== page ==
18.615 Computers and the Humanities 1966-2004

From: Humanist Discussion Group (by way of Willard McCarty willard.mccarty_at_kcl.ac.uk>
Date: Sat, 5 Mar 2005 09:20:56 +0000

               Humanist Discussion Group, Vol. 18, No. 615.
       Centre for Computing in the Humanities, King's College London
                     Submit to: humanist_at_princeton.edu

Dear colleagues:

Many of you will have seen the editors' statement in CHum 38.4 (2004) that
after 38 years of continuous publication the journal is being terminated
and that a new journal, Language Resources and Evaluation, is to replace
it. After a brief chronology of the field, from Joseph Raben's founding act
in 1966 to now, they conclude with the following statement:

"For most of its history, the diversity of disciplines and methodologies
represented in CHum's articles enabled cross-fertilization of ideas which
was highly valued by the community. However, as computer use in the
humanities has come to span an increasingly broad range of activities, and
as computational methodologies evolve and become more sophisticated and
specialized, it has become more and more difficult to retain that diversity
and at the same time provide enough articles relevant to a particular area
of interest." (p. iii)

Possibly a reader constrained by circumstance or inclination to know only
the output and outlook of CHum in recent years would be untroubled by the
mixture of nostalgia, faint regret and all-to-eager acquiescence to the
supposed inevitable that accompanies, like a fleeting aroma, the brisk turn
to the pastures new of Language Resources and Evaluation. Otherwise, I
suspect, the reaction will be astonishment in proportion to the reader's
awareness of what has been happening throughout humanities computing
world-wide. The irony couldn't be sharper. CHum's astonishing denial of a
future for humanities computing comes in the same year as the Blackwell's
Companion to Digital Humanities. In that same year, and more so in this
one, CHum's sister journal, Literary and Linguistic Computing, has remained
several issues behind in its ability to publish the high-quality, refereed
articles CHum's editors profess to be unable to find. One suspects, from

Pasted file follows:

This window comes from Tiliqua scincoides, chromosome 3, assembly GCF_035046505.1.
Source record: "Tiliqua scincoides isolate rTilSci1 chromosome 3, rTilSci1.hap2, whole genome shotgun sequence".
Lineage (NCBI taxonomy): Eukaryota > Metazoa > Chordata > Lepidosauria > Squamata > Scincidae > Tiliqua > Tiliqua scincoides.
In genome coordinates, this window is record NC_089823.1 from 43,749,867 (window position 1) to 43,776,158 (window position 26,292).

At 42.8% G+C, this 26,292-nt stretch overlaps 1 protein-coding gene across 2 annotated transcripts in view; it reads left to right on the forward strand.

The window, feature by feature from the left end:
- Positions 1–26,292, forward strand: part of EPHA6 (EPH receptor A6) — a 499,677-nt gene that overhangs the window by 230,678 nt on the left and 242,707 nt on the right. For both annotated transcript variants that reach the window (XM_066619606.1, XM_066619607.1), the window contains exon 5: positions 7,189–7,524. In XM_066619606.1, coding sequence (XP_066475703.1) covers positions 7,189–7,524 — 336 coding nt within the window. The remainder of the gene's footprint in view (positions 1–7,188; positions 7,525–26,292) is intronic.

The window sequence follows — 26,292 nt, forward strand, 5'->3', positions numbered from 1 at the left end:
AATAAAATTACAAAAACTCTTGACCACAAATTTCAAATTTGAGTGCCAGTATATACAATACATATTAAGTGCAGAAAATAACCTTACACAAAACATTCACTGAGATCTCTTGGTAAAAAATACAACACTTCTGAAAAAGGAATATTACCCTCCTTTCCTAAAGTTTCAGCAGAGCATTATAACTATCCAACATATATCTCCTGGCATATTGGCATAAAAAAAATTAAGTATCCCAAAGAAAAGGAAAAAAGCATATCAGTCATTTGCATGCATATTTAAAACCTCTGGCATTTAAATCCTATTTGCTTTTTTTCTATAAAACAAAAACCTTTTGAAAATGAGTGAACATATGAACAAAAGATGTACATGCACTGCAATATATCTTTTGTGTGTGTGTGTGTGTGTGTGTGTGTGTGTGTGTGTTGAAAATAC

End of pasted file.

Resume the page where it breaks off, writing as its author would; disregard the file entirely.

these and many other sources of evidence, that their difficulty lies elsewhere.

Reading chronologically through CHum from the beginning is a salutory
experience, especially for the first 25 years or so. One gains enormous
admiration and respect for Raben's pioneering efforts, for the
combination of energy, determination, deep insight and, above all, vision.
CHum's current editors are quite right that humanities computing has
developed to a remarkable extent since then, but the early history of the
journal demonstrates without question that any evolutionary tale of growth
from narrow beginnings to a broad and diversified present is badly wrong.
If anything, the development of CHum since then suggests rather the
opposite -- a narrowing down from the breadth of humanistic interests,
across the full range of disciplines, to a sharp focus on material often
closer to computational linguistics than anything else -- and often too
technical for all but the specialist to read. This narrowing does not
reflect the field. Witness, again, the Blackwell's Companion, which puts
between two covers a much deepened, considerably more sophisticated survey
of approximately the same territory that Raben and his colleagues stumbled
upon back in 1966.

Fortunately humanities computing is now robust enough to survive the demise
of CHum. If, as I like to say, "computers and the humanities" denotes an
historical phase of doubtful juxtaposition, "computing in the humanities" a
transitional phase of incorporation and "humanities computing" the state of
full and healthy assimilation, then it is indeed time for CHum to be going.
At the same time it is not good for such a healthy and vigorous field to
have only one major international journal. There is not just room for
another to be started. We should regard starting *at least* one new journal
as a project of highest priority for the next two to three years. There can
be no doubt that already sufficient submissions of sufficiently
high-quality work exist to support at least two such journals.

CHum may be gone, but the intellectual spirit that created and sustained it
for so many years is more vigorous than ever. Thank you, Joe.


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Dr Willard McCarty | Senior Lecturer | Centre for Computing in the
Humanities | King's College London | Kay House, 7 Arundel Street | London
WC2R 3DX | U.K. | +44 (0)20 7848-2784 fax: -2980 ||
willard.mccarty_at_kcl.ac.uk www.kcl.ac.uk/humanities/cch/wlm/
Received on Sat Mar 05 2005 - 04:36:33 EST

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